The point of Zelle was to be able to make easy, quick transactions between friends and family who trust each other: There is no fraud protection for you (or any way to get your money back) once you send it through Zelle. So it didn’t take long for scammers to recognize an opportunity—and figure out a way to trick you out of your money but having you send it to yourself.
How does the scam work?
A scammer reaches out to you through text, phone, or email. They usually say they’re from one of your banks, with the “Did you approve this $500 purchase?” technique. Since there isn’t an actual transaction, people usually respond back with a “no” (we’ve covered why you should not do that). Then they tell you your money is being drained out of your account and the solution is to transfer it out by sending it to “yourself” through Zelle.
The trick here is one that would work on victims who are not very familiarized with Zelle. The “banker” asks the victim to send the money to an account the scammer created using the victim’s name, but changed the phone number on the account to the scammer’s phone number. This way, when the victim sends the money, it looks like they’re sending their funds to themselves, but in reality, the money is going to the scammer’s number. It doesn’t matter what the name on the account is—you can change your father’s contact name to “Barack Obama” if you want, but when you call the account, it’s always going to be your dad. What matters is the phone number or email attached to the account.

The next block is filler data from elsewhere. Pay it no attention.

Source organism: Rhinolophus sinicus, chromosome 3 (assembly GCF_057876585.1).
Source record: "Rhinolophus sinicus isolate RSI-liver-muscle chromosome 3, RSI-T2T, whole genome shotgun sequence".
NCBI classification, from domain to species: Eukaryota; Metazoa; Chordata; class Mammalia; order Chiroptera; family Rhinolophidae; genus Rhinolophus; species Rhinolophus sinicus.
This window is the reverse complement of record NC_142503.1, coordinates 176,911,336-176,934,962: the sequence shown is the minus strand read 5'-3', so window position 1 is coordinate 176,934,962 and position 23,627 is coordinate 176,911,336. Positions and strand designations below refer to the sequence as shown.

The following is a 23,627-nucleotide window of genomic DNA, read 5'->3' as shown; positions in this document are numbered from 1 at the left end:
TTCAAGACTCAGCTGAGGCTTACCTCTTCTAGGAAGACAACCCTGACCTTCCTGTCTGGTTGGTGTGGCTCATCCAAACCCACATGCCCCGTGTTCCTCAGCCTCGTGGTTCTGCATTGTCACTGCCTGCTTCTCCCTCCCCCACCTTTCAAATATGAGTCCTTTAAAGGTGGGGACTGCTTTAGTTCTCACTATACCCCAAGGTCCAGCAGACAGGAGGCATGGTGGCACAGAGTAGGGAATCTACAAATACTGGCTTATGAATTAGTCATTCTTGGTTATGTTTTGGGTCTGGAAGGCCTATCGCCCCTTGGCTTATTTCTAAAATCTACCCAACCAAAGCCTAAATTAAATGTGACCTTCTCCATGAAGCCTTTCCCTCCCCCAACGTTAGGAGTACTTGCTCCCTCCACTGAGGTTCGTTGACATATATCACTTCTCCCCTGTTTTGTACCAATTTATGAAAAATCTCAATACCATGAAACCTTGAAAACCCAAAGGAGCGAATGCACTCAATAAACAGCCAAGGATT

How to avoid scams like these
If you’re ever contacted by a “bank” claiming funds are being taken out of your account, never respond to the text, call back, or reply to the email. Instead, call the official customer service number of your financial institution and ask if what you are being told is true.
Apart from this, never send any money to Zelle to anyone you don’t know. Your bank cannot and most likely will not help you if you sent money to someone through Zelle and it ended up being a scam. That responsibility falls on you, so be aware and keep educating yourself on the latest tricks and scams to avoid being a target.
What to do if you’ve been scammed
As we’ve stated, there is nothing your bank can do to get your money back if you gave it away through Zelle; however, some banks, like Wells Fargo, have given the money back to some victims. So it doesn’t hurt to let your bank know of the situation.
The next best thing is to report it to officials. If the scam was online, file a complaint with the Internet Crime Complaint Center. If not, your best bet is to contact the Federal Trade Commission to report the fraud.